The city of Tucson sits amid the dry landscapes of southern Arizona's Sonoran Desert, at the foot of the Santa Catalina Mountains. It is Arizona's second-largest city, with an estimated population of roughly 528,000 people as of 2014, up from about 520,500 people at the 2010 census. Tucson has a median household income of just more than $37,000 and an owner-occupied housing rate of 49.6%. The city is situated on 227 square miles of territory with more than 800 miles of bike paths, nearly 2 dozen golf courses, and numerous cultural and entertainment destinations. Offering year-round warm weather and a reported 350 days of sunshine each year, the Tucson real estate market attracts a diverse mix of families, young professionals and retirees.

Market Insights

Like many real estate markets in the United States, the Tucson market experienced an extended downturn as the effects of the 2007-08 financial crisis reverberated across America. At the market's peak in 2006 and 2007, the median sale price for residential property in Tucson hovered between $200,000 and $212,000, with monthly sales volumes fluctuating around the 5,000-home mark. A long period of decline followed, with the market finally bottoming out at a median sale price of $116,000 in November 2011, 45.3% off its peak. Sales volumes fell below 3,000 homes per month for the first time since the turn of the century. Price growth returned to Tucson the following month and continued through August 2014, when the market reached a high of $162,000. Median prices have been mostly flat since. As of April 2016, the median sale price in Tucson stood at about $159,000, 25% below its peak.

Sales volumes have shown consistent seasonal fluctuations between 2,000 and 3,000 homes per month since the financial crisis. Sales volumes generally peak around July each year, falling to annual lows in February. High volumes in the summer months produced a slight up-tick in the median sales price in 2013 and 2014. In 2015, summer prices were mostly flat, even though July produced an eight-year high of 3,241 home sales.

Property and Transfer Taxes

Arizona has two types of property taxes. Primary property tax provides funding for cities, counties, school districts and community colleges. Secondary property tax provides funding for capital projects and special tax districts, including fire departments, libraries, parks, water conservation programs and a variety of other voter-approved public services. The overall property tax burden for a Tucson resident depends on which tax districts cover a given property. In 2015, the overall average tax burden for all property owners in Pima County, which covers the city of Tucson, was $15.91 per $100 of assessed property value. At the city level, all property owners in Tucson paid the same rate of $1.46 per $100 of assessed property value. Residential property in Arizona is assessed at a value no greater than 10% of real market value, and possibly less, depending on other factors.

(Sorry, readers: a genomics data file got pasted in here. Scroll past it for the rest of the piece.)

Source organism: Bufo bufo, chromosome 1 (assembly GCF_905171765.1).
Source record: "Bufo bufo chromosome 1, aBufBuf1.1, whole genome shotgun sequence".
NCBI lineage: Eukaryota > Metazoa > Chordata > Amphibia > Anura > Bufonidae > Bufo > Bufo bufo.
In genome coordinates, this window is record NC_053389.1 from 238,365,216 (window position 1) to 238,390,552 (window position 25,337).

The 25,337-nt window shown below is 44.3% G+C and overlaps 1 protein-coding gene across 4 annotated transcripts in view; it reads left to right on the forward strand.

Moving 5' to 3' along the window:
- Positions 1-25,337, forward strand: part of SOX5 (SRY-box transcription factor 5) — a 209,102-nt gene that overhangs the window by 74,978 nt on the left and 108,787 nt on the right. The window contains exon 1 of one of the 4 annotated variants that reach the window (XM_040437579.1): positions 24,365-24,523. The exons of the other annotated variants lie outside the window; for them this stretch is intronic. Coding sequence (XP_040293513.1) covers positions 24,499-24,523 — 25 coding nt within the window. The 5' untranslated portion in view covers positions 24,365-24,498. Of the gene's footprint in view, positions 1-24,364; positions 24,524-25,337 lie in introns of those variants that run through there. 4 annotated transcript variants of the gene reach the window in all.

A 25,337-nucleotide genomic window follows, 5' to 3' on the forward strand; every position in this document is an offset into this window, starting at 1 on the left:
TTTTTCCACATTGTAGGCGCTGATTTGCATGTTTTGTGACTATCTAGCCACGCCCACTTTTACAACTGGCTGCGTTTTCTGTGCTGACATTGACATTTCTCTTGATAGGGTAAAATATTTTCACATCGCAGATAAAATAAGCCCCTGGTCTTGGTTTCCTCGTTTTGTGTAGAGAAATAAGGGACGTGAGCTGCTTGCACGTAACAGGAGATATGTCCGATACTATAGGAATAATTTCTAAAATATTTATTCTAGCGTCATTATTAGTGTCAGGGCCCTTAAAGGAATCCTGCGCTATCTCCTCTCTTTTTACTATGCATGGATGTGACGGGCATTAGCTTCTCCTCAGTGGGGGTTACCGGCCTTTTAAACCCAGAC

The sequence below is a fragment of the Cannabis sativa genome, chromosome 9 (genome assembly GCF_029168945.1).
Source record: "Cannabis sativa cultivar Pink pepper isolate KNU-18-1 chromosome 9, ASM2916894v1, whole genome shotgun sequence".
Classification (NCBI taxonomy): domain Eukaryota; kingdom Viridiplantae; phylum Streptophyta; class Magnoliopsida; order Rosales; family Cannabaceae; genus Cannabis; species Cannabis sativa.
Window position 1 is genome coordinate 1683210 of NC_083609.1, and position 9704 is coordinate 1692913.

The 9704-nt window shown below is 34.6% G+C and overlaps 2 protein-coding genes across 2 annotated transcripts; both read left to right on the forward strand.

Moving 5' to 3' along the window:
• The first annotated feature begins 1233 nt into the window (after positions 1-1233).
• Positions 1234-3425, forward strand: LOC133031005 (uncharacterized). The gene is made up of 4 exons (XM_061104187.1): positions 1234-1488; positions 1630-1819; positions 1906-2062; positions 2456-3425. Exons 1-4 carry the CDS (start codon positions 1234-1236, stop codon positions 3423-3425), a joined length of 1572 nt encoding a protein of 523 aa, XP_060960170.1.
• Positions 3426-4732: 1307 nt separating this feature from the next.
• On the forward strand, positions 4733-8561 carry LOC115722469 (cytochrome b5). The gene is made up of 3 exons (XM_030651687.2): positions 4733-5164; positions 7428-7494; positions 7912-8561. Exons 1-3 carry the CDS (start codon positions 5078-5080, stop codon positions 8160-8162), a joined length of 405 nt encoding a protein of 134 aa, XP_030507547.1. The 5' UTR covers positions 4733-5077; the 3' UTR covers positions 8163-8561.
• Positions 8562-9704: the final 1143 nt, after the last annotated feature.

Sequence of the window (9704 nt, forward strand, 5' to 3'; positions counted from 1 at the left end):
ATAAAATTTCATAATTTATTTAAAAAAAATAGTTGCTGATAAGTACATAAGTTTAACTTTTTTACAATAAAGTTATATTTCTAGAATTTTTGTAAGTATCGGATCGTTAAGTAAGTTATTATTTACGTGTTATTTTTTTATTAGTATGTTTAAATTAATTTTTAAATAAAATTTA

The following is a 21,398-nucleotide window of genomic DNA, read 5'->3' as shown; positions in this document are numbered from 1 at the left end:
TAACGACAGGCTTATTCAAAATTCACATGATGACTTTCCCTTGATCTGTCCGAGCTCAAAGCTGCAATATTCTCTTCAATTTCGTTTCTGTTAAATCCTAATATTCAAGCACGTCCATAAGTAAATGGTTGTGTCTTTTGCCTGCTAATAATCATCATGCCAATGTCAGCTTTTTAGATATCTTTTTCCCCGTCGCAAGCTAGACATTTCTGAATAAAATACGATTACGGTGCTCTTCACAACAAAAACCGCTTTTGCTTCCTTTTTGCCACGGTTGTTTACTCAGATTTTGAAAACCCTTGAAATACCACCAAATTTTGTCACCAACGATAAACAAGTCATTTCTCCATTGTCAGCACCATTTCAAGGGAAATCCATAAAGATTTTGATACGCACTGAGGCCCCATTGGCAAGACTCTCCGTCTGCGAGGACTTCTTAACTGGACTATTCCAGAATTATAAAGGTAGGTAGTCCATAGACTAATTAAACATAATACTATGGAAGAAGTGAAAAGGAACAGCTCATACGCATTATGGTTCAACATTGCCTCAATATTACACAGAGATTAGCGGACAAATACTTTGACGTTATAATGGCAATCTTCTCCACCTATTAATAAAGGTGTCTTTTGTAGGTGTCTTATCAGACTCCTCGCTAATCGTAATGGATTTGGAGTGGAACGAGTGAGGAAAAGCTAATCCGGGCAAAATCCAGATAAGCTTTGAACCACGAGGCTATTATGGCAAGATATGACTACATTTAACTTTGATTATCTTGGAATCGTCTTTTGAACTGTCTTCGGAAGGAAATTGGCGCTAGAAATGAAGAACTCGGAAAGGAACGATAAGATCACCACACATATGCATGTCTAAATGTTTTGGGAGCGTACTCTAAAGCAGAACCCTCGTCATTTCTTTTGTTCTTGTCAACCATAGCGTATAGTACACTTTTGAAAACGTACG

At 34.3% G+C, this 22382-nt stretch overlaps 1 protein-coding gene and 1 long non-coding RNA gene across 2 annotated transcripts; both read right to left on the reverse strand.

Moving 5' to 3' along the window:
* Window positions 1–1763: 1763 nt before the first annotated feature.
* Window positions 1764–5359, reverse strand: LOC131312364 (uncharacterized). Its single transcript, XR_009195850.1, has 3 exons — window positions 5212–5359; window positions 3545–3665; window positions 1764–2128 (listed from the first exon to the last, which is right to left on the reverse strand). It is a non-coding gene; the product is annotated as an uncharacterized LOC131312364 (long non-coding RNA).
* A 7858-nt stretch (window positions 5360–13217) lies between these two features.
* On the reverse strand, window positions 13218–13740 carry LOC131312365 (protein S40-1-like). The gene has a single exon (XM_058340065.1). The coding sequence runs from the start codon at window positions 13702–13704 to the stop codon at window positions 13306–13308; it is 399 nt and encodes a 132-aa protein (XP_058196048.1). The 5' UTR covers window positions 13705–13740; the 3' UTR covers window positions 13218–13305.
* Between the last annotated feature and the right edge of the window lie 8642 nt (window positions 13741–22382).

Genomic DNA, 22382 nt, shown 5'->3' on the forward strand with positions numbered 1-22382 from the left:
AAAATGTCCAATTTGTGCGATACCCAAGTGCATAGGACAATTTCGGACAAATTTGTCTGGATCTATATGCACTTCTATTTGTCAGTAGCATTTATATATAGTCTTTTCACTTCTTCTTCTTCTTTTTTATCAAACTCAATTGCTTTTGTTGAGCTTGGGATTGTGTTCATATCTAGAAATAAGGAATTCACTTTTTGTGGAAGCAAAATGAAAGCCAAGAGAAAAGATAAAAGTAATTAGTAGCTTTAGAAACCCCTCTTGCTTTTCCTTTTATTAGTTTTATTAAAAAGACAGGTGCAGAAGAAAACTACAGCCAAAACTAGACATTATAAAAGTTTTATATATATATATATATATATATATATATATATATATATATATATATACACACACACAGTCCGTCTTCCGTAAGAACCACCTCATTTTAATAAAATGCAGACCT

There is no transfer tax for real estate sales in Arizona. As of April 2016, the Pima County Recorder charges a $15 flat fee for recording the transfer of a property deed.

Most Expensive Neighborhoods

The Catalina Foothills neighborhood delivers spectacular south-facing views of downtown Tucson, alongside some of the city's best restaurants, art galleries and shops. As of March 2016, the median price for homes in the 85718 ZIP code directly north of the city was more than $360,000. Prices in the 85750 ZIP code immediately to the east were a bit lower, with a median price just above $330,000. In the northeast corner of Tucson, the Catalina Foothills give way to the Tanque Verde neighborhood in the 85749 ZIP code. Tanque Verde had a median sale price of $283,000. Moving down from the foothill areas of Tucson, the Sam Hughes neighborhood in the 85719 ZIP code is a popular central neighborhood, and a bit more affordable than the outlying areas. The median sale price in Sam Hughes was just under $175,000.

Top Real Estate Websites

Alongside national real estate websites such as Trulia and Zillow, among others, the Multiple Listing Service of Southern Arizona is a good source for local property listings and Tucson maps and resources. Its website is available at The Tucson Association of Realtors offers monthly residential and rental real estate market reports on its website at For regular news reports and analysis covering the Tucson real estate market, information is available on the real estate portal of

Wichita Real Estate Market

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